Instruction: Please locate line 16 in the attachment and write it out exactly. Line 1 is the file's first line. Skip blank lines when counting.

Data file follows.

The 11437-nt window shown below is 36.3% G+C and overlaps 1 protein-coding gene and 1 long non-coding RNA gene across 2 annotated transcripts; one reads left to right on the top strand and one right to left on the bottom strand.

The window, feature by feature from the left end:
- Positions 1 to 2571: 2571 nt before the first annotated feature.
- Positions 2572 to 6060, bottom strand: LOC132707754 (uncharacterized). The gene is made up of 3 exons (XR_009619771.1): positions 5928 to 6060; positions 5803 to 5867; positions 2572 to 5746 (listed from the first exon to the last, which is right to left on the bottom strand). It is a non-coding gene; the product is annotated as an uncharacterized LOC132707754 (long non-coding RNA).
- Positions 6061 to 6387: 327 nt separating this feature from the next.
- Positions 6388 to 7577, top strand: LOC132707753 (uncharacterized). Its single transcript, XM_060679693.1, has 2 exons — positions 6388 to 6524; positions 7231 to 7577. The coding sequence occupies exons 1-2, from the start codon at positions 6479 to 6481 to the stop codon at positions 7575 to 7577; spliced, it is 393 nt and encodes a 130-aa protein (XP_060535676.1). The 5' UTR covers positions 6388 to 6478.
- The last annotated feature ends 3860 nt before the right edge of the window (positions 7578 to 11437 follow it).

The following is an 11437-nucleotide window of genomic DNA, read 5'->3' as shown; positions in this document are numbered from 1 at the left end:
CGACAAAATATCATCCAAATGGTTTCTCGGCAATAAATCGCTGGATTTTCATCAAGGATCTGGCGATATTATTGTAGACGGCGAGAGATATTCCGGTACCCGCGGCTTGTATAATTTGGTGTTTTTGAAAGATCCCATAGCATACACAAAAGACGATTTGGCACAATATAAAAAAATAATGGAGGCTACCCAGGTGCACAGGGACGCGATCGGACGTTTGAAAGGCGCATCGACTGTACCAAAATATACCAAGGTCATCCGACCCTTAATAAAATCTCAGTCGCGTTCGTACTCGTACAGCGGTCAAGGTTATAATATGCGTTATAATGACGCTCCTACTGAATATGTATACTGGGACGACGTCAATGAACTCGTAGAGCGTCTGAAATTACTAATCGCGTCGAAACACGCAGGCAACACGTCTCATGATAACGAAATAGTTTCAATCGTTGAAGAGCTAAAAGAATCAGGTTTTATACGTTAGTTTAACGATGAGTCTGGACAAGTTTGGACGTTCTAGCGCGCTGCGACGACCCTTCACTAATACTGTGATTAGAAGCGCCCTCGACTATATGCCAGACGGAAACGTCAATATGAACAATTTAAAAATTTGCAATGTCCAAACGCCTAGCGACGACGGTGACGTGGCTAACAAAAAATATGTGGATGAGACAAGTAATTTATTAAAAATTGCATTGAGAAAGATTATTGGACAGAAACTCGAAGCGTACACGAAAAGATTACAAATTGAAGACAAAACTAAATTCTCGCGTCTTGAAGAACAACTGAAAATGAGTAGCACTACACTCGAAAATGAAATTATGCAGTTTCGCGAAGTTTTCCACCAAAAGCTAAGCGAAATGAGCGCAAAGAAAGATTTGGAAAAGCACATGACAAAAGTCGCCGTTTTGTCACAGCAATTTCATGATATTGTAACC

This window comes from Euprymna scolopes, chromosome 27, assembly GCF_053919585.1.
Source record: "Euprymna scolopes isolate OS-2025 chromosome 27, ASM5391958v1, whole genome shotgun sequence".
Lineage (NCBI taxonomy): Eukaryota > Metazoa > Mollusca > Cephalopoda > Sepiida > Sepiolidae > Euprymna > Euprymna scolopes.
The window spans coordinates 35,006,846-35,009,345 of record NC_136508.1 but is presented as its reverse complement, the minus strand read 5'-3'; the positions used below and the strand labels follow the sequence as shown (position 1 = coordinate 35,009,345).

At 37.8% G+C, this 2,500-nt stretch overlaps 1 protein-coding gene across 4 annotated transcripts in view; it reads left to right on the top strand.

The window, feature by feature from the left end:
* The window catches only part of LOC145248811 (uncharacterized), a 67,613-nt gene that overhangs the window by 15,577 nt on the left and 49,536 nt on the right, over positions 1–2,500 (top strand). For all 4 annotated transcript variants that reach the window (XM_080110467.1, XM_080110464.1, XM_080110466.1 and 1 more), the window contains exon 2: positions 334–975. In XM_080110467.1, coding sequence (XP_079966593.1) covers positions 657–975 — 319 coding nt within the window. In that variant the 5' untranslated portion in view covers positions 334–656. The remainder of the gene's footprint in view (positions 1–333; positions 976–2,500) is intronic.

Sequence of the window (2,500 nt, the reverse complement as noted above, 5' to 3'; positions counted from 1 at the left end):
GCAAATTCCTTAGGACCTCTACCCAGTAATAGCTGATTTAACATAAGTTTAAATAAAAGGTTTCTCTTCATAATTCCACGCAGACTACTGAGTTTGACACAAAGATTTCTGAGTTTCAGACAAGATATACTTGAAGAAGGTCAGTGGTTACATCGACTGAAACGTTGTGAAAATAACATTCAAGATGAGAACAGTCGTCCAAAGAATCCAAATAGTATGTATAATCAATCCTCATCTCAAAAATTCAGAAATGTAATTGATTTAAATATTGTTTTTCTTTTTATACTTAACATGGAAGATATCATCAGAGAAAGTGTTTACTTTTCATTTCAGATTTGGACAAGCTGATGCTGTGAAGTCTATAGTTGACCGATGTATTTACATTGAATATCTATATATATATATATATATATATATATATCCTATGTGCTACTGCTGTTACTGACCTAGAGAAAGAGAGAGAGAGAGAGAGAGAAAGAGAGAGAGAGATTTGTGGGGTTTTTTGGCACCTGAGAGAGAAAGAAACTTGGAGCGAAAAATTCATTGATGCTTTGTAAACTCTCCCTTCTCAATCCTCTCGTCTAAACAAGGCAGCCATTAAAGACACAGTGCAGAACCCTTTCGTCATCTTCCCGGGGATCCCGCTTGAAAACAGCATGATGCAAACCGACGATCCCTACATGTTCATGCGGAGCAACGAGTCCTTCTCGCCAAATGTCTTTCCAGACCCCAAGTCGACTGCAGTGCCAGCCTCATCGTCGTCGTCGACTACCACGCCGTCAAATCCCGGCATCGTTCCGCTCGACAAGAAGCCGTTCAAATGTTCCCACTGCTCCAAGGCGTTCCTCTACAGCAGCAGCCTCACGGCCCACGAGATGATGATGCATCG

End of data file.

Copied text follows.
* The window catches only part of LOC145248811 (uncharacterized), a 67,613-nt gene that overhangs the window by 15,577 nt on the left and 49,536 nt on the right, over positions 1–2,500 (top strand). For all 4 annotated transcript variants that reach the window (XM_080110467.1, XM_080110464.1, XM_080110466.1 and 1 more), the window contains exon 2: positions 334–975. In XM_080110467.1, coding sequence (XP_079966593.1) covers positions 657–975 — 319 coding nt within the window. In that variant the 5' untranslated portion in view covers positions 334–656. The remainder of the gene's footprint in view (positions 1–333; positions 976–2,500) is intronic.